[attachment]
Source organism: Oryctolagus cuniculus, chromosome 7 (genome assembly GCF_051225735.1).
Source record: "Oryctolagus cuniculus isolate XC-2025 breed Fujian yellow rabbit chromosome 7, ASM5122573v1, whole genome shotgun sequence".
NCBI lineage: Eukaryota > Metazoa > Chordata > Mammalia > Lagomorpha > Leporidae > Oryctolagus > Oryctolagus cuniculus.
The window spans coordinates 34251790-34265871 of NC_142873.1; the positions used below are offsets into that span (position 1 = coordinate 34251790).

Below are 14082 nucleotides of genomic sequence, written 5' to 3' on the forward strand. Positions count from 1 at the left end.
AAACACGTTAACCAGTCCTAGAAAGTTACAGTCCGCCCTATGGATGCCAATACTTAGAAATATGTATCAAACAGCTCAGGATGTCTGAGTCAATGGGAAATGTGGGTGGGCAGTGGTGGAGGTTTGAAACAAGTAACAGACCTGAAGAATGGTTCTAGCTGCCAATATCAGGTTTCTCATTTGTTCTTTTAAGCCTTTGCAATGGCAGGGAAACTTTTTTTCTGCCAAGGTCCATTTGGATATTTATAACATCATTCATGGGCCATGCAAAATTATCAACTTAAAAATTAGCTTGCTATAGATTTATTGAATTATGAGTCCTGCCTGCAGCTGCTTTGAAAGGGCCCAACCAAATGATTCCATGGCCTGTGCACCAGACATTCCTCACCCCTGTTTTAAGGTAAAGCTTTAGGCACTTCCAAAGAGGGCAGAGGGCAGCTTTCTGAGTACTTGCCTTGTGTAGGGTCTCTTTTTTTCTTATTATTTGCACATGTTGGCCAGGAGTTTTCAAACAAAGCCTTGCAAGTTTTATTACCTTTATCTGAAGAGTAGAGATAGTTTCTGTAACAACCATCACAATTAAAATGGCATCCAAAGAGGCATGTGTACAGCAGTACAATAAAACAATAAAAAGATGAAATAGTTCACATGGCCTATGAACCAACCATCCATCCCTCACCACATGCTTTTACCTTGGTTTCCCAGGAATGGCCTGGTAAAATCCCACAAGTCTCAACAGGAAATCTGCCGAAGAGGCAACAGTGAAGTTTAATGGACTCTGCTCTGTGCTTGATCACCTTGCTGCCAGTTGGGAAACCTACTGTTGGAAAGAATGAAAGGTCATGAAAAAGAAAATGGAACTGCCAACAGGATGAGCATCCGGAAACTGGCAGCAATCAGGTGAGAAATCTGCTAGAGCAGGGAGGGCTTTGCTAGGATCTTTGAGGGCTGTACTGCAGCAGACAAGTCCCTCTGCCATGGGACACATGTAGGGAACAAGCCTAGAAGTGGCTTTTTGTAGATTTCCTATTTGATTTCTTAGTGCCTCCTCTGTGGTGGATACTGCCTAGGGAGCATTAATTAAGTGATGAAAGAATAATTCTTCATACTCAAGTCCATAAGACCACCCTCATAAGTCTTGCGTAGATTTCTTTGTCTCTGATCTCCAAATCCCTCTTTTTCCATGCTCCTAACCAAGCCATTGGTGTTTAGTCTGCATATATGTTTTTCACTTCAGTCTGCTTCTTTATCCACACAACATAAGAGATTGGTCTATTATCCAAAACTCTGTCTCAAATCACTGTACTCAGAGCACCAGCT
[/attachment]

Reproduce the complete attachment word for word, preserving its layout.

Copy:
Source organism: Oryctolagus cuniculus, chromosome 7 (genome assembly GCF_051225735.1).
Source record: "Oryctolagus cuniculus isolate XC-2025 breed Fujian yellow rabbit chromosome 7, ASM5122573v1, whole genome shotgun sequence".
NCBI lineage: Eukaryota > Metazoa > Chordata > Mammalia > Lagomorpha > Leporidae > Oryctolagus > Oryctolagus cuniculus.
The window spans coordinates 34251790-34265871 of NC_142873.1; the positions used below are offsets into that span (position 1 = coordinate 34251790).

Below are 14082 nucleotides of genomic sequence, written 5' to 3' on the forward strand. Positions count from 1 at the left end.
AAACACGTTAACCAGTCCTAGAAAGTTACAGTCCGCCCTATGGATGCCAATACTTAGAAATATGTATCAAACAGCTCAGGATGTCTGAGTCAATGGGAAATGTGGGTGGGCAGTGGTGGAGGTTTGAAACAAGTAACAGACCTGAAGAATGGTTCTAGCTGCCAATATCAGGTTTCTCATTTGTTCTTTTAAGCCTTTGCAATGGCAGGGAAACTTTTTTTCTGCCAAGGTCCATTTGGATATTTATAACATCATTCATGGGCCATGCAAAATTATCAACTTAAAAATTAGCTTGCTATAGATTTATTGAATTATGAGTCCTGCCTGCAGCTGCTTTGAAAGGGCCCAACCAAATGATTCCATGGCCTGTGCACCAGACATTCCTCACCCCTGTTTTAAGGTAAAGCTTTAGGCACTTCCAAAGAGGGCAGAGGGCAGCTTTCTGAGTACTTGCCTTGTGTAGGGTCTCTTTTTTTCTTATTATTTGCACATGTTGGCCAGGAGTTTTCAAACAAAGCCTTGCAAGTTTTATTACCTTTATCTGAAGAGTAGAGATAGTTTCTGTAACAACCATCACAATTAAAATGGCATCCAAAGAGGCATGTGTACAGCAGTACAATAAAACAATAAAAAGATGAAATAGTTCACATGGCCTATGAACCAACCATCCATCCCTCACCACATGCTTTTACCTTGGTTTCCCAGGAATGGCCTGGTAAAATCCCACAAGTCTCAACAGGAAATCTGCCGAAGAGGCAACAGTGAAGTTTAATGGACTCTGCTCTGTGCTTGATCACCTTGCTGCCAGTTGGGAAACCTACTGTTGGAAAGAATGAAAGGTCATGAAAAAGAAAATGGAACTGCCAACAGGATGAGCATCCGGAAACTGGCAGCAATCAGGTGAGAAATCTGCTAGAGCAGGGAGGGCTTTGCTAGGATCTTTGAGGGCTGTACTGCAGCAGACAAGTCCCTCTGCCATGGGACACATGTAGGGAACAAGCCTAGAAGTGGCTTTTTGTAGATTTCCTATTTGATTTCTTAGTGCCTCCTCTGTGGTGGATACTGCCTAGGGAGCATTAATTAAGTGATGAAAGAATAATTCTTCATACTCAAGTCCATAAGACCACCCTCATAAGTCTTGCGTAGATTTCTTTGTCTCTGATCTCCAAATCCCTCTTTTTCCATGCTCCTAACCAAGCCATTGGTGTTTAGTCTGCATATATGTTTTTCACTTCAGTCTGCTTCTTTATCCACACAACATAAGAGATTGGTCTATTATCCAAAACTCTGTCTCAAATCACTGTACTCAGAGCACCAGCT